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4 Leadership Lessons I Learned From a Mountain-Climbing Crisis

During a team-building challenge to climb Mount Whitney, how did a group of individuals who were previously only connected by work email threads become a steadfast team?

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The ability to function when the going gets tough is incredibly relevant to today’s working world. Think about the situation we all find ourselves in now amid the Great Resignation and the “quiet quitting” trend. We need ways of hiring dynamic new  members (often remotely) and connecting deeply so that we can face these unprecedented challenges as a united front.

When I led a team of company leaders to the summit of ‘s Mount Whitney, the highest mountain in the contiguous United States, I did not realize that the most difficult part would be the descent, until my team member Kelly became severely unwell with altitude sickness. She could barely walk, yet our team struggled its way to the relative safety of the mountain’s basin, where we managed to send satellite communication for help.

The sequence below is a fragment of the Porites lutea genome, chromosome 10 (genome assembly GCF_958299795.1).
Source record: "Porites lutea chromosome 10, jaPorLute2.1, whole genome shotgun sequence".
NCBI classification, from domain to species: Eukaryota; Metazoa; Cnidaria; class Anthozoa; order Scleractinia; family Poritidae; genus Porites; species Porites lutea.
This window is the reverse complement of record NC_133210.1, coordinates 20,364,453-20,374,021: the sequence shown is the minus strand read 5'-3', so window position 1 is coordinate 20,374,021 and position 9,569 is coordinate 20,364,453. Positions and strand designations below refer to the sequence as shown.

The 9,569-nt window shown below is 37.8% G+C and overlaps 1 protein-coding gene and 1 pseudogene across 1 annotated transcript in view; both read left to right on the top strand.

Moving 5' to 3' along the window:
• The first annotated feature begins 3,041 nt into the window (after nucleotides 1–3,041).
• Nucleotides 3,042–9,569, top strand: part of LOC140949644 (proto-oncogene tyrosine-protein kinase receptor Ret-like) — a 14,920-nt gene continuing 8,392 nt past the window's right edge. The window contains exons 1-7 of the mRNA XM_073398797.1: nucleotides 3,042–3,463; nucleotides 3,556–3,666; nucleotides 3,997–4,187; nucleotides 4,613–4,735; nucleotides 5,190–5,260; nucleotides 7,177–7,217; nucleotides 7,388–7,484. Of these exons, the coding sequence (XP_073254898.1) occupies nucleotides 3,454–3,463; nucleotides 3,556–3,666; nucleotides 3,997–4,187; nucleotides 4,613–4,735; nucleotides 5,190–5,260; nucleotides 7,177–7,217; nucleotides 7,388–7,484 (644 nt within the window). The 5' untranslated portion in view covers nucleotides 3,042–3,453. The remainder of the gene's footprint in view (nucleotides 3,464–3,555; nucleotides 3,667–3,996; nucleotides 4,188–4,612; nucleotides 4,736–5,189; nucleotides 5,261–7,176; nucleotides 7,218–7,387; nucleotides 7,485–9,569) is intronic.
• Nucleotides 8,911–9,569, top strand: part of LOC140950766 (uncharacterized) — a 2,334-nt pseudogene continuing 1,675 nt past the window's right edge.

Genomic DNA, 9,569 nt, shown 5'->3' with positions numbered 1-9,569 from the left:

What I knew and passed down to my team was that they’d been silently, unknowingly readying themselves for this moment even before they embarked on their mountain-climbing preparations. The work environment, its stresses and leadership challenges had all prepared this group to use collaboration and teamwork to survive.

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